It's been an up-and-down kind of year for athenahealth, Inc. (NASDAQ:ATHN) so far in 2018. The cloud-based healthcare applications provider posted solid first-quarter results in April. However, controversies ultimately led to the company's founder and former CEO, Jonathan Bush, resigning in June.

Athenahealth provided an update on its second-quarter performance after the market closed on Monday. This time around, the company's numbers looked pretty good, especially on the bottom line. Here are the highlights from Athenahealth's second-quarter results. 

Doctor with tablet with healthcare icons displayed in foreground

Image source: Getty Images.

Athenahealth results: The raw numbers

Metric  Q2 2018 Q2 2017 Year-Over-Year Change

Sales

$331.9 million (old revenue recognition standard)

$323.3 million (new revenue recognition standard)

$301.1 million

10.2%

Net income from continuing operations

$36.1 million (old revenue recognition standard)

$36.4 million (new revenue recognition standard)

$9.9 million

264.6%

Adjusted earnings per share (EPS)

$1.08 (old revenue recognition standard)

$1.09 (new revenue recognition standard)

$0.51

111.8%

Data source: Athenahealth.

What happened with Athenahealth this quarter?

First, let's address why there are two sets of numbers provided in the table above for Athenahealth's second-quarter results. The company adopted a new revenue recognition standard as of Jan. 1, 2018. Comparisons to the prior-year period aren't meaningful using the new standard, so Athenahealth also provided figures using the old revenue recognition standard.

Year-over-year sales growth of a little over 10% pales in comparison to what Athenahealth used to deliver. The company also saw slower growth in the second quarter than it did in the first quarter of 2018.

Still, though, Athenahealth's network growth metrics for its products were solid. The company reported 15% year-over-year growth in athenaOne Collector providers, 17% growth in Clinical module providers, and 18% in Communicator providers. Athenahealth also saw 20% year-over-year growth in covered lives for its population health product. The strongest growth of all was with its hospital software, with a 136% increase in discharge bed days from the prior-year period.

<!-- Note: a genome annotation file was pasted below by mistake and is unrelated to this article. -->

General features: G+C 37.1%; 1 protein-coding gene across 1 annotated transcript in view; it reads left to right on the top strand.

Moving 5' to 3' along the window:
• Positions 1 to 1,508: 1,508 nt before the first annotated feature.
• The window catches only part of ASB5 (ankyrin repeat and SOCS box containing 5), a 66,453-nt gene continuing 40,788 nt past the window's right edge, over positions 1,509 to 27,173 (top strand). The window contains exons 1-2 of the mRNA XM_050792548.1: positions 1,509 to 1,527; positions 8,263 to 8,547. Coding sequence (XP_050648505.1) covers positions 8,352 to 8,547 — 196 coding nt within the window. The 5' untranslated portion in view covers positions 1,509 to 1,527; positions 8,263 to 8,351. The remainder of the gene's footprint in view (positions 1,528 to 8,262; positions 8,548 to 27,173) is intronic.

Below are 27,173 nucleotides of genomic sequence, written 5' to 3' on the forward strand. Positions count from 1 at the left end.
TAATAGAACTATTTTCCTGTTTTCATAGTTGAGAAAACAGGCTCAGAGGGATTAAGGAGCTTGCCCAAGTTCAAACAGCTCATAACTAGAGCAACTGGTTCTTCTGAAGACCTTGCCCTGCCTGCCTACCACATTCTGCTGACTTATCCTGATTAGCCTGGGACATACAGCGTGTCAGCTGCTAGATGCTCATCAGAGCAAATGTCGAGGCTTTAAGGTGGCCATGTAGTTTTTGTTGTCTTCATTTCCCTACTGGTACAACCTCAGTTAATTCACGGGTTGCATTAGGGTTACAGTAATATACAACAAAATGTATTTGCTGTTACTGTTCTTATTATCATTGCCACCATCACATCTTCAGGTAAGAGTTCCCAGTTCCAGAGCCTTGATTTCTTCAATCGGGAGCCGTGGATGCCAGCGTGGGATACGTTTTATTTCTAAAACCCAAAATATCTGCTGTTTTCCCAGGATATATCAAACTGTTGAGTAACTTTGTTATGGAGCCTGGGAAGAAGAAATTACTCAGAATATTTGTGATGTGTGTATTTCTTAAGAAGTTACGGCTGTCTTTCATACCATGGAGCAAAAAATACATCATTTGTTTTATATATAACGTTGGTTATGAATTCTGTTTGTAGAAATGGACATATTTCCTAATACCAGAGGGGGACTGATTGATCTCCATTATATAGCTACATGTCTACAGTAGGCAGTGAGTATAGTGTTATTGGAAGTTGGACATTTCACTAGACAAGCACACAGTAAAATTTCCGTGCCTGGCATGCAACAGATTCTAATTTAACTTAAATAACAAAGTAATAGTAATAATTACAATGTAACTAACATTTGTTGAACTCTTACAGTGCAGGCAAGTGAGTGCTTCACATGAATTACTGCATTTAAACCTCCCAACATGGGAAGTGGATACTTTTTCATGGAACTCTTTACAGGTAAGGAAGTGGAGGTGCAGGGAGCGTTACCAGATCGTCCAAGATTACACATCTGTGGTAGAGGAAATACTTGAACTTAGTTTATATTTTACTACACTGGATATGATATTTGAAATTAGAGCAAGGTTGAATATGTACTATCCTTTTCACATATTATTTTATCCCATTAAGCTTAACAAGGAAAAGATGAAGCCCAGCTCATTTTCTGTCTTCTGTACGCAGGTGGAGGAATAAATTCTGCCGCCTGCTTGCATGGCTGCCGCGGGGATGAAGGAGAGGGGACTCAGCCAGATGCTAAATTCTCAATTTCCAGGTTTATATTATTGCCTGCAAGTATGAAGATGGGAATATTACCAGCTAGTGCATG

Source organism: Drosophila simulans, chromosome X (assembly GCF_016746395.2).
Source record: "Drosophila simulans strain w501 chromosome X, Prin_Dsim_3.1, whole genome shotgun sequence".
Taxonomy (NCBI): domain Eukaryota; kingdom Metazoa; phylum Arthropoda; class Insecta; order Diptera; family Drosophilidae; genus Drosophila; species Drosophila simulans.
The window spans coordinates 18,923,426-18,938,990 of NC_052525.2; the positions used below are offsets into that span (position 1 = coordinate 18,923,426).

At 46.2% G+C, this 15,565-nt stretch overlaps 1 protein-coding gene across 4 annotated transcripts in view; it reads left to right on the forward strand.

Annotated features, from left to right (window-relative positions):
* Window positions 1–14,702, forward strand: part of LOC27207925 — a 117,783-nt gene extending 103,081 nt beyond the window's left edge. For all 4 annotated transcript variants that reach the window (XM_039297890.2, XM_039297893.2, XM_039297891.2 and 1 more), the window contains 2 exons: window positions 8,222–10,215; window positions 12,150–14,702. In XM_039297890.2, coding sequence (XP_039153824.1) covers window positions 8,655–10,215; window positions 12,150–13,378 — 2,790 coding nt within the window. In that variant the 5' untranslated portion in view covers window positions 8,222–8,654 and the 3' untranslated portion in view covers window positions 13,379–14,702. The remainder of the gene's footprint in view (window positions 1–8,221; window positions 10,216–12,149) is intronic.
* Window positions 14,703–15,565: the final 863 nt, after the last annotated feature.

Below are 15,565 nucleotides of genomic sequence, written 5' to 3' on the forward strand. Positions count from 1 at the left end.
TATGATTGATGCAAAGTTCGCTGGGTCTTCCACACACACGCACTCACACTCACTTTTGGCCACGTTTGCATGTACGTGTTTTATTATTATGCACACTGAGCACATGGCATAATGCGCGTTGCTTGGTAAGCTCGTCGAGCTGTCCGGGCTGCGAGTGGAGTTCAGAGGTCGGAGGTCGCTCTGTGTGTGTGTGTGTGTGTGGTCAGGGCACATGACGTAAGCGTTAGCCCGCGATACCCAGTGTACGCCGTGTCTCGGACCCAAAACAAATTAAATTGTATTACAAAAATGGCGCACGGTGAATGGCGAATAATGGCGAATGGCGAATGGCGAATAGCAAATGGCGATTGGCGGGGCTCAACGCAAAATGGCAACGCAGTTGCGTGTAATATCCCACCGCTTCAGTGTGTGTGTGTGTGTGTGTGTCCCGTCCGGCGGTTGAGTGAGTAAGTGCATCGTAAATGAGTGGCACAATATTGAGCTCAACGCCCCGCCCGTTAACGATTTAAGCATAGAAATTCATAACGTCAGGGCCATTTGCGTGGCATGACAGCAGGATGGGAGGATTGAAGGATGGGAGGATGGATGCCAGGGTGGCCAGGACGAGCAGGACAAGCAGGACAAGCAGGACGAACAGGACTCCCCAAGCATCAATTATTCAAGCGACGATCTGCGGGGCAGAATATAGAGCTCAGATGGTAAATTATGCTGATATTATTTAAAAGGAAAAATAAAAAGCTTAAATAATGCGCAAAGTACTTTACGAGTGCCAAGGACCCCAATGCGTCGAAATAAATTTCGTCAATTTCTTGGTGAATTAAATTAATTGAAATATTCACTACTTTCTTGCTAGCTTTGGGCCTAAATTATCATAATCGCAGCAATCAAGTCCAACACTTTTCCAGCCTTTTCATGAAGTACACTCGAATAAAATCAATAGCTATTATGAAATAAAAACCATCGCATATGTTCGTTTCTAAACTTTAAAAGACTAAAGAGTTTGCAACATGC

The company's marked improvement in GAAP and non-GAAP adjusted earnings stemmed from Athenahealth's cost-cutting efforts. Selling and marketing expenses dropped 24.8% below the prior-year period. General and administrative costs fell 18% year over year. The only area with increased spending was research and development, with second-quarter costs rising 14.2% higher than the same quarter of 2017.

What management had to say

Athenahealth CFO Marc Levine stated:

We are pleased to deliver strong financial results during the second quarter. We achieved double digit top-line growth on a comparable basis and significantly improved profitability and operating cash flow year-over-year. As a result, we are raising our fiscal 2018 earnings guidance. We remain focused on executing against our product and technology initiatives, improving the customer experience, and delivering on our financial commitments.

Looking forward

Athenahealth bumped up its full-year 2018 guidance based on its second-quarter performance. It now expects 2018 revenue between $1.335 billion and $1.365 billion. It previously projected full-year revenue between $1.31 billion and $1.38 billion.

Full-year 2018 GAAP operating income is now also forecast to land between $153 million and $187 million, compared to the company's previous guidance of between $108 million and $152 million. Non-GAAP operating income for the year is expected to be between $244 million and $270 million, compared to the previous outlook of $210 million to $235 million. 

The big question for investors, however, is how quickly Athenahealth might find a buyer and what price it could fetch. Elliott Management offered $160 per share for the company in May. At that time, though, some thought that Jonathan Bush's vision for the company could prevent a deal from going through. With Bush now gone, Athenahealth's board is actively looking at a potential sale or merger. 

Keith Speights has no position in any of the stocks mentioned. The Motley Fool owns shares of and recommends Athenahealth. The Motley Fool has a disclosure policy.